Proof. (of theorems 3.3) In Proposition 1.1, we obtained that FT stability implies cyclical monotonicity. We now prove that cyclical monotonicity implies efficiency. The proof follows the idea published originally by Afriat [19] and was introduced recently in a much simpler form by Brezis [20].

Let

ui0infkchains,kNl=1k1θililθilil+1+θikikθiki.E18

Let α>ui0and consider a kchain realizing

α>l=1k1θililθilil+1+θikikθikiE19

By cyclic monotonicity, l=1kθililθilil+10. Since ik+1=i1,

l=1k1θililθilil+1θiki1θikik
so (19) implies
α>θik,i1θik,i0,
in particular ui0<.

Hence, for any jIm

α+θiiθij>l=1k1θil,ilθil,il+1+θikikθiki+θiiθijuj0E20

where the last inequality follows by the substitution of the k+1cycle i1=i,i2,,ik,ik+1=iin (18). Since αis any number bigger than ui0it follows

ui0+θiiθijuj0,E21
for any pair i,jIm. Now, let σbe any permutation in Imand let j=σi. Then
ui0+θiiθiuσi0.E22

Since σis a bijection on Imas well, so Σi=1Nui0=i=1Nuσi0. Then, sum (22) over 1iNto obtain

i=1Nθiii=1Nθi,
so iiis an efficient marriage plan.

To prove that any efficient solution is stable, we define vj0θjjuj0so

uj0+vj0=θjj.E23

Then (21) implies

ui0+vj0=ui0+θjjuj0ui0ui0+θij=θijE24
for any i,j. Thus, (23, 24) establish that iiis a stable marriage via Definition 2.1.

Finally, the optimality condition follows immediately from the definition of the feasibility set

1Nui+vi=1Nui+vσi1Nθi
for any bijection σ:ImIwand from (23).⃞

### 3.3. On existence and nonexistence of stable fake promises

Theorem 3.4 If the matching iiis pqstable, then it is also pqstable for ppand qq.

The proof of this Theorem follows from the definitions (12, 13) and the following.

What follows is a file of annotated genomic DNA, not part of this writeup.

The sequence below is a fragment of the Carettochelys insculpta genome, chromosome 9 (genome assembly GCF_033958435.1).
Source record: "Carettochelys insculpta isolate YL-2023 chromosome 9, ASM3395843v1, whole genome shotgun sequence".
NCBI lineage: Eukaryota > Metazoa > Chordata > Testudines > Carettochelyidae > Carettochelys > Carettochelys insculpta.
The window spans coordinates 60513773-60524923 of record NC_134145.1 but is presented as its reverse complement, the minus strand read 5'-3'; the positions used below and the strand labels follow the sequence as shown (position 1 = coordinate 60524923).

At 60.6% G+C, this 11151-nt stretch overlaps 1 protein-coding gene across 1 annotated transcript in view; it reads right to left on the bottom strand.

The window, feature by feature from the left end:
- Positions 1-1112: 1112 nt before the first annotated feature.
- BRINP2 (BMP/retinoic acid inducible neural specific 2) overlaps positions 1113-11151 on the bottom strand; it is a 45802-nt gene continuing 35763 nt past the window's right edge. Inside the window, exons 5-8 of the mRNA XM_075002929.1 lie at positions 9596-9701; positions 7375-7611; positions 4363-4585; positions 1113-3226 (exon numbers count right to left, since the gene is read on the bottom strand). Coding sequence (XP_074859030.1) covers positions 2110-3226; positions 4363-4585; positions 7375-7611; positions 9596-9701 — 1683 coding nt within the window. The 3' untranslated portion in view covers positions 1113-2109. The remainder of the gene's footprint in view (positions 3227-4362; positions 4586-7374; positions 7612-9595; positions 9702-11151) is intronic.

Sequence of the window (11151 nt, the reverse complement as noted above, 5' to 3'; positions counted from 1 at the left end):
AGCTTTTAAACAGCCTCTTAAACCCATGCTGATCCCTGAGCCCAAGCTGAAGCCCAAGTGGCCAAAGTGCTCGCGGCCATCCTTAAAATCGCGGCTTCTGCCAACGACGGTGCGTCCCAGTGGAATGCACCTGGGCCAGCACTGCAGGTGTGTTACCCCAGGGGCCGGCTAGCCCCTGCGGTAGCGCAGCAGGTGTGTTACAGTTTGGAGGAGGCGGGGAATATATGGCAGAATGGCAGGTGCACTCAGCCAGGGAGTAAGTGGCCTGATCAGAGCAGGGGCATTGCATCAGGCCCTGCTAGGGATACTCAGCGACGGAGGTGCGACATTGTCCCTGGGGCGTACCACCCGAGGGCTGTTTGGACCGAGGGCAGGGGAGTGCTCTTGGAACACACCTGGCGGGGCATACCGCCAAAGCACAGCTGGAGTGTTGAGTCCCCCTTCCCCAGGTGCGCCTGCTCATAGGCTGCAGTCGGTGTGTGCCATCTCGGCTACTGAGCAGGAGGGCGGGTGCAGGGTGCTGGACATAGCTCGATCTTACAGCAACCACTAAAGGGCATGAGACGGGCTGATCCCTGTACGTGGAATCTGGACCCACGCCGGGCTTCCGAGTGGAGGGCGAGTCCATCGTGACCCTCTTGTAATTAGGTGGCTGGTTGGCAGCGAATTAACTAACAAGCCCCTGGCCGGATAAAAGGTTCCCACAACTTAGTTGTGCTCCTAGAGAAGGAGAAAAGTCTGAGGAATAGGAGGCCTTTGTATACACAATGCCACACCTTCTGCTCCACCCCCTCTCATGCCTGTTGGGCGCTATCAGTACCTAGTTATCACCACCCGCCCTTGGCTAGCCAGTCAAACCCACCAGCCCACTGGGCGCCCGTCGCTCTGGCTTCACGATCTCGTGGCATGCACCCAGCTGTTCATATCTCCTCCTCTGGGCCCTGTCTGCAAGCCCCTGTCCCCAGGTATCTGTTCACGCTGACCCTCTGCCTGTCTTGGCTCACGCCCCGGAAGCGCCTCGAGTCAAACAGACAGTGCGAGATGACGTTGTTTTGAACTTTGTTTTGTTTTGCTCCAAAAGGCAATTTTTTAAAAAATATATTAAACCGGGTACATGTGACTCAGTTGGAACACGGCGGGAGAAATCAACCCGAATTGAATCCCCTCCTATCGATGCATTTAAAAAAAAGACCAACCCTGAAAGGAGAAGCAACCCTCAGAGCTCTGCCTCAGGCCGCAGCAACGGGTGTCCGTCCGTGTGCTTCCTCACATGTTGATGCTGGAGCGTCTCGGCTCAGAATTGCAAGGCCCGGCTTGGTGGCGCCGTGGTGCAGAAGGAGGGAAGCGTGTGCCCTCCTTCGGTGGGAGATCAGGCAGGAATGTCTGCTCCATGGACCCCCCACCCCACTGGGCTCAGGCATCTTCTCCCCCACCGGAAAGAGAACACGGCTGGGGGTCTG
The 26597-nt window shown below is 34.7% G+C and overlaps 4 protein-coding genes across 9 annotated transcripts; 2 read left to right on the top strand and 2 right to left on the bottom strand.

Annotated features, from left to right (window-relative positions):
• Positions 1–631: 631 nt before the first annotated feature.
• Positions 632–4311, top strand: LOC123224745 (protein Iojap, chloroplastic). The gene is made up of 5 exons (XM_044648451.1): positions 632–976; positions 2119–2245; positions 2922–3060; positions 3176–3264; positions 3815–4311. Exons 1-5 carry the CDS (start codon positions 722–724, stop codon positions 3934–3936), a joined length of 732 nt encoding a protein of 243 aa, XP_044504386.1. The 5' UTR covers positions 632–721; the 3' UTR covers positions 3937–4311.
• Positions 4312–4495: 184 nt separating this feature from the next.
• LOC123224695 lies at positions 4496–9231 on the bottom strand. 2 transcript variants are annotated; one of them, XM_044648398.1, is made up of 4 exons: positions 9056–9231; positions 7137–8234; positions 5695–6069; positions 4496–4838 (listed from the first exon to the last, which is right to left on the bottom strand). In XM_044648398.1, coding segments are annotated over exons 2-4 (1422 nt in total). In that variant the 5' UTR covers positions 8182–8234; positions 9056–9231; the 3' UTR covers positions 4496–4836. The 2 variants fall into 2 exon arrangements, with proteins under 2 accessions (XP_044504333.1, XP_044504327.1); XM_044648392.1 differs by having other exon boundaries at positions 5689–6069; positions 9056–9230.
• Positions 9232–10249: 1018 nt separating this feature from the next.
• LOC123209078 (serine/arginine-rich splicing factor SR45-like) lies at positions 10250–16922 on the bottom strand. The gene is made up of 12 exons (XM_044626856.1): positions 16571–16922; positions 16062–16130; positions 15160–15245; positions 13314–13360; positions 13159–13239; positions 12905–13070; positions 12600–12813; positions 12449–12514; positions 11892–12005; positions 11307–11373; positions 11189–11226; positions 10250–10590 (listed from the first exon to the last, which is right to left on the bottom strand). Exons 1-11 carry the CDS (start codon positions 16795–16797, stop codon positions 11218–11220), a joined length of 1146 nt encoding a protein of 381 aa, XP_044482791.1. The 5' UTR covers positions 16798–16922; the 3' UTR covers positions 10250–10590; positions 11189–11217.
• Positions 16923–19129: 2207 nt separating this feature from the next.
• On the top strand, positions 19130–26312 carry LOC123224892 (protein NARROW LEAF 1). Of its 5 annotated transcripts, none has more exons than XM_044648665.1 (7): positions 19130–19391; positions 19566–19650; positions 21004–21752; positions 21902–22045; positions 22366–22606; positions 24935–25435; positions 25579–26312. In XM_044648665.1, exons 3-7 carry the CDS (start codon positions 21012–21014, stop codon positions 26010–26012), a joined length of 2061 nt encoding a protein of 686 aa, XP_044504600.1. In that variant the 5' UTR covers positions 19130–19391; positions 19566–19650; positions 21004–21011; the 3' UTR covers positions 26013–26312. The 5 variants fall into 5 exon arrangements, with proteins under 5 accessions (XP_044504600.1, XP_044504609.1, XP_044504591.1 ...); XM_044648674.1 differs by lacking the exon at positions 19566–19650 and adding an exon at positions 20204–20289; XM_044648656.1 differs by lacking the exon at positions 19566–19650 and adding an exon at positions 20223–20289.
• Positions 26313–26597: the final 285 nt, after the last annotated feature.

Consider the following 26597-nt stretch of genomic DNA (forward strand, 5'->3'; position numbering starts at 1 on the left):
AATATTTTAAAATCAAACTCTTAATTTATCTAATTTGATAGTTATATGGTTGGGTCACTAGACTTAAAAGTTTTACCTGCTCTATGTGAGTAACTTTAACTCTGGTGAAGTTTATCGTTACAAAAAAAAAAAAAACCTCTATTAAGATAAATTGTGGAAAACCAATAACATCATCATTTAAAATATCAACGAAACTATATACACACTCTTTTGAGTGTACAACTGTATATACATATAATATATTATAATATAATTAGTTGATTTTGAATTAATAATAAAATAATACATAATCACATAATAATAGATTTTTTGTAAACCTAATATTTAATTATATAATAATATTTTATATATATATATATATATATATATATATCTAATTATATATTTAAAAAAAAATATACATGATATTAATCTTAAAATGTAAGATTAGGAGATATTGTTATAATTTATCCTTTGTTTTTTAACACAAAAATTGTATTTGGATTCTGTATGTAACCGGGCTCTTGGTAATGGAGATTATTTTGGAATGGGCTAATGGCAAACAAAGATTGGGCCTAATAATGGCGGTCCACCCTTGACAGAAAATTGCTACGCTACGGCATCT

Lemma 3.1. For any, ijand 1q>q0,

1+q1Δqij>1+q1Δqij.

Proof. For a,bRand r01define

Δrab12a+br2ab.

Observe that Δ1abminab. In addition, rΔrabis monotone not increasing in r. A straightforward calculation yields

minqa+bqb+a=Δ1qa+bqb+a=q+1Δ1q1+qab,
and the Lemma follows from the above observation, upon inserting a=θmijθmiiand b=θwijθwjj. ⃞

What can be said about the existence of s pqstable matching in the general case? Unfortunately, we can prove now only a negative result:

Proposition 3.1. For any 1q>p0, a stable marriage does not exist unconditionally.

Proof. We only need to present a counter-example. So, let N=2. To show that the matching 11,22is not stable we have to show

Δq12p+Δq21p>0E25
while, to show that 12,21is not stable we have to show
Δq11p+Δq22p>0.E26

By definition (12) and Lemma 3.1

Δq12=q+1Δrθ12mθ11mθ12wθ22wΔq21=q+1Δrθ21mθ22mθ21wθ11w

where r=1q1+q. To obtain Δq11,Δq22we just have to exchange man 1with man 2, so

Δq22=q+1Δrθ22mθ21mθ22wθ12wΔq11=q+1Δrθ11mθ12mθ11wθ21w.

All in all, we only have four parameters to play with:

a1θ12mθ11m,a2=θ12wθ22w,b1=θ21mθ22m,b2=θ21wθ11w,
so the two conditions to be verified are
Δra1a2p+Δrb1b2p>0;Δra1b2p+Δrb1a2p>0.

Let us insert a1=a2a>0. b1=b2bwhere b>0. So

Δra1a1p=a,Δrb1b2p=pb,
while Δra1b2=Δrb1a2=ba2r2a+b. In particular, the condition ab<1r1+rimplies Δra1b2p=Δrb1a2p>0which verifies (26). On the other hand, if apb>0then (25) is verified. Both conditions can be verified if 1r1+r>p. Recalling q=1r1+rwe obtain the result.